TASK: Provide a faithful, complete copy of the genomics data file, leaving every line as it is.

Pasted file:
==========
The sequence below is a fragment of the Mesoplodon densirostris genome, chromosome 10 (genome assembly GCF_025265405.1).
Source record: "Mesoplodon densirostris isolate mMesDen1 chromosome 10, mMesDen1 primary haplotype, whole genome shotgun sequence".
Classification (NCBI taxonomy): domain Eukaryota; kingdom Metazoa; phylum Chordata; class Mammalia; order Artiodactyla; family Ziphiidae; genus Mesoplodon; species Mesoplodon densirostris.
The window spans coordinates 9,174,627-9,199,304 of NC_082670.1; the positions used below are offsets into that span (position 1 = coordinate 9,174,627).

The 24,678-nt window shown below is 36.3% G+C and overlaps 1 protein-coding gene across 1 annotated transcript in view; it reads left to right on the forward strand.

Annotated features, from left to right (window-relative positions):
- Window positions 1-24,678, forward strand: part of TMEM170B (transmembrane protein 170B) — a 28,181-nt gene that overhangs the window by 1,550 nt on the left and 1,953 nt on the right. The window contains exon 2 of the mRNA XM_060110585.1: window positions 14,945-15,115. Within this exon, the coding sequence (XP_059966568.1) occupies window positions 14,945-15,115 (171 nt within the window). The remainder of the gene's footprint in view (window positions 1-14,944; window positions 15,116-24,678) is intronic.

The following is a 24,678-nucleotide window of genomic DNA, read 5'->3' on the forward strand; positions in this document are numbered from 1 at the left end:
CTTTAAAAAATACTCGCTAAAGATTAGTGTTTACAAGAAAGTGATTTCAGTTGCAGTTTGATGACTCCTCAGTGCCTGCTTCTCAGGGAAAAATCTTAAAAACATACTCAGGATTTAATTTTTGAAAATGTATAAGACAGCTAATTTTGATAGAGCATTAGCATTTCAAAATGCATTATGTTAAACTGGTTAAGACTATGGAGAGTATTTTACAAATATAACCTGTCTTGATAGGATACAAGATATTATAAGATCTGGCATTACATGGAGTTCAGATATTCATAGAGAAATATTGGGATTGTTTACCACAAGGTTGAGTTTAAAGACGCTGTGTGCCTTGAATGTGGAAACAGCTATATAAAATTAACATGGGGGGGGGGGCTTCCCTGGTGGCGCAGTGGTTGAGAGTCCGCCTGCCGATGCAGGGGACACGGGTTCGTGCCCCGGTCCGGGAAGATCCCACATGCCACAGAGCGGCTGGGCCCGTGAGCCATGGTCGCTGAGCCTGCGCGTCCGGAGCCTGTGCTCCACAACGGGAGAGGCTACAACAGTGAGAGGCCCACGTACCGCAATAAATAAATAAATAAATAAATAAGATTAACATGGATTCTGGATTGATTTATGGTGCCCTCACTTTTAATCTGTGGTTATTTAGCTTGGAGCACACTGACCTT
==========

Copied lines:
The sequence below is a fragment of the Mesoplodon densirostris genome, chromosome 10 (genome assembly GCF_025265405.1).
Source record: "Mesoplodon densirostris isolate mMesDen1 chromosome 10, mMesDen1 primary haplotype, whole genome shotgun sequence".
Classification (NCBI taxonomy): domain Eukaryota; kingdom Metazoa; phylum Chordata; class Mammalia; order Artiodactyla; family Ziphiidae; genus Mesoplodon; species Mesoplodon densirostris.
The window spans coordinates 9,174,627-9,199,304 of NC_082670.1; the positions used below are offsets into that span (position 1 = coordinate 9,174,627).

The 24,678-nt window shown below is 36.3% G+C and overlaps 1 protein-coding gene across 1 annotated transcript in view; it reads left to right on the forward strand.

Annotated features, from left to right (window-relative positions):
- Window positions 1-24,678, forward strand: part of TMEM170B (transmembrane protein 170B) — a 28,181-nt gene that overhangs the window by 1,550 nt on the left and 1,953 nt on the right. The window contains exon 2 of the mRNA XM_060110585.1: window positions 14,945-15,115. Within this exon, the coding sequence (XP_059966568.1) occupies window positions 14,945-15,115 (171 nt within the window). The remainder of the gene's footprint in view (window positions 1-14,944; window positions 15,116-24,678) is intronic.

The following is a 24,678-nucleotide window of genomic DNA, read 5'->3' on the forward strand; positions in this document are numbered from 1 at the left end:
CTTTAAAAAATACTCGCTAAAGATTAGTGTTTACAAGAAAGTGATTTCAGTTGCAGTTTGATGACTCCTCAGTGCCTGCTTCTCAGGGAAAAATCTTAAAAACATACTCAGGATTTAATTTTTGAAAATGTATAAGACAGCTAATTTTGATAGAGCATTAGCATTTCAAAATGCATTATGTTAAACTGGTTAAGACTATGGAGAGTATTTTACAAATATAACCTGTCTTGATAGGATACAAGATATTATAAGATCTGGCATTACATGGAGTTCAGATATTCATAGAGAAATATTGGGATTGTTTACCACAAGGTTGAGTTTAAAGACGCTGTGTGCCTTGAATGTGGAAACAGCTATATAAAATTAACATGGGGGGGGGGGCTTCCCTGGTGGCGCAGTGGTTGAGAGTCCGCCTGCCGATGCAGGGGACACGGGTTCGTGCCCCGGTCCGGGAAGATCCCACATGCCACAGAGCGGCTGGGCCCGTGAGCCATGGTCGCTGAGCCTGCGCGTCCGGAGCCTGTGCTCCACAACGGGAGAGGCTACAACAGTGAGAGGCCCACGTACCGCAATAAATAAATAAATAAATAAATAAGATTAACATGGATTCTGGATTGATTTATGGTGCCCTCACTTTTAATCTGTGGTTATTTAGCTTGGAGCACACTGACCTT